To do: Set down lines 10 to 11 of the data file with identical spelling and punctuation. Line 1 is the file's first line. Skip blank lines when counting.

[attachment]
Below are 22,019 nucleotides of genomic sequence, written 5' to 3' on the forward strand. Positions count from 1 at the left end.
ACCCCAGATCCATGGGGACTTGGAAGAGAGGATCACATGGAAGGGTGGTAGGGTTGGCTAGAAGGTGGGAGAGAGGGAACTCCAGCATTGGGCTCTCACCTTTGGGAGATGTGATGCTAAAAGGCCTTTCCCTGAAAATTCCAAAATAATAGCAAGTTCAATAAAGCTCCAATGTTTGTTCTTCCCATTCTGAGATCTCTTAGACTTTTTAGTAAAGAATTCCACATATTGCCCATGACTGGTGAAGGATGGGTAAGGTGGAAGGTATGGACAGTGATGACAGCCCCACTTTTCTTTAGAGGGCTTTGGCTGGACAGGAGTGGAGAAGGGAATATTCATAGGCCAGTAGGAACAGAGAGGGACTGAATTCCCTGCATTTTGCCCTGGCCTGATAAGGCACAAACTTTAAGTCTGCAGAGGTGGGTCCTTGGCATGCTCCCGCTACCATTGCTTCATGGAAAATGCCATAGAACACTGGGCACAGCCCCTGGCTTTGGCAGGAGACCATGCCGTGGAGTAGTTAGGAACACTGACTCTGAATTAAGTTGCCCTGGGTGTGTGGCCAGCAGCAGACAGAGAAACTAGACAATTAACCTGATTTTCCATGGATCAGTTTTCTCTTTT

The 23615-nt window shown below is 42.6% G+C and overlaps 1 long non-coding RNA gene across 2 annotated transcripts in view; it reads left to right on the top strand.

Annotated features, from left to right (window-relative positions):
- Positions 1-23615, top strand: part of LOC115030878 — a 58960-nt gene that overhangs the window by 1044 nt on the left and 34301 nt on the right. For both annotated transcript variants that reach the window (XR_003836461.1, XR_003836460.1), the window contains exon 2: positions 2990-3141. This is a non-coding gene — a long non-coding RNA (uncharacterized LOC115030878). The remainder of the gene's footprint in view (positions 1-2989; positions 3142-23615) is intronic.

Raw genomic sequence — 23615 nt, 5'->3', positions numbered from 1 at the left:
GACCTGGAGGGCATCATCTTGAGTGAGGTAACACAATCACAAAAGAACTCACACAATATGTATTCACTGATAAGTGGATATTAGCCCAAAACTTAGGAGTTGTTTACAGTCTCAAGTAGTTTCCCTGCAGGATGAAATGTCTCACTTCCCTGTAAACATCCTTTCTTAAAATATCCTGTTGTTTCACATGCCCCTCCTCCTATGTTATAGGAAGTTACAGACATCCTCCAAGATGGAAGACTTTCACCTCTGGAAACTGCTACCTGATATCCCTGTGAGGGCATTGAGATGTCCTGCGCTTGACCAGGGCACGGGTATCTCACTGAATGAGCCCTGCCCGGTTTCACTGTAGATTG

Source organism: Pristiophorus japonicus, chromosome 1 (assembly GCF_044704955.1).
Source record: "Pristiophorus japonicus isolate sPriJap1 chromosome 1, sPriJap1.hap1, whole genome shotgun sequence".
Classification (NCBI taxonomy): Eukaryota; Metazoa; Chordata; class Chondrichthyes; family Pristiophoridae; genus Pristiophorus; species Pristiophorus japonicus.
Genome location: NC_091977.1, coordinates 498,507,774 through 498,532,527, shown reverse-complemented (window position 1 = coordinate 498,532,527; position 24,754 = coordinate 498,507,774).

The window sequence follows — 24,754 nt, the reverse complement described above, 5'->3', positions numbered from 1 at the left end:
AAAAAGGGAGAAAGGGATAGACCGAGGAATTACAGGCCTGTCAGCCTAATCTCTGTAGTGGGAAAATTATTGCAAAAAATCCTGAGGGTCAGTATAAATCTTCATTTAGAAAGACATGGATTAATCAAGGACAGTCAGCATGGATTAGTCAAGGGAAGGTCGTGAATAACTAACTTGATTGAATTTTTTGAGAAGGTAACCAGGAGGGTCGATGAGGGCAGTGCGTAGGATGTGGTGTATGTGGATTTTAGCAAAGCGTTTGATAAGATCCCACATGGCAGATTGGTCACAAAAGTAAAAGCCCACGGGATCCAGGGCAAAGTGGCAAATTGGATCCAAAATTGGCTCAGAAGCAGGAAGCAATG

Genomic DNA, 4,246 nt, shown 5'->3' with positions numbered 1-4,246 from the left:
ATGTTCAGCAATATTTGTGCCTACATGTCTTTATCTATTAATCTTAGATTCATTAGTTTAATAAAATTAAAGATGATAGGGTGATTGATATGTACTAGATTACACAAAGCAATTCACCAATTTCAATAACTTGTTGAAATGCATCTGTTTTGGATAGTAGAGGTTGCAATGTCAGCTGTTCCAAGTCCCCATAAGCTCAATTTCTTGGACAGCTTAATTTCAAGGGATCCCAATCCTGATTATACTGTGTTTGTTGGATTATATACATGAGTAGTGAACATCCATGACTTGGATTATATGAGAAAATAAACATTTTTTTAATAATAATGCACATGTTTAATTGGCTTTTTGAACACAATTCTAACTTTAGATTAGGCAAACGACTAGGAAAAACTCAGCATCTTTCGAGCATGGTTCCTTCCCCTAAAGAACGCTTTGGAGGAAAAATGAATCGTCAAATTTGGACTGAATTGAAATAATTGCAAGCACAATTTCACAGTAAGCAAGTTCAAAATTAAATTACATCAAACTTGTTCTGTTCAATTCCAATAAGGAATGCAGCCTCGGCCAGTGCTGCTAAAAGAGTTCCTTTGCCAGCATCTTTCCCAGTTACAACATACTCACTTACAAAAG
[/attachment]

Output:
Classification (NCBI taxonomy): Eukaryota; Metazoa; Chordata; class Chondrichthyes; family Pristiophoridae; genus Pristiophorus; species Pristiophorus japonicus.
Genome location: NC_091977.1, coordinates 498,507,774 through 498,532,527, shown reverse-complemented (window position 1 = coordinate 498,532,527; position 24,754 = coordinate 498,507,774).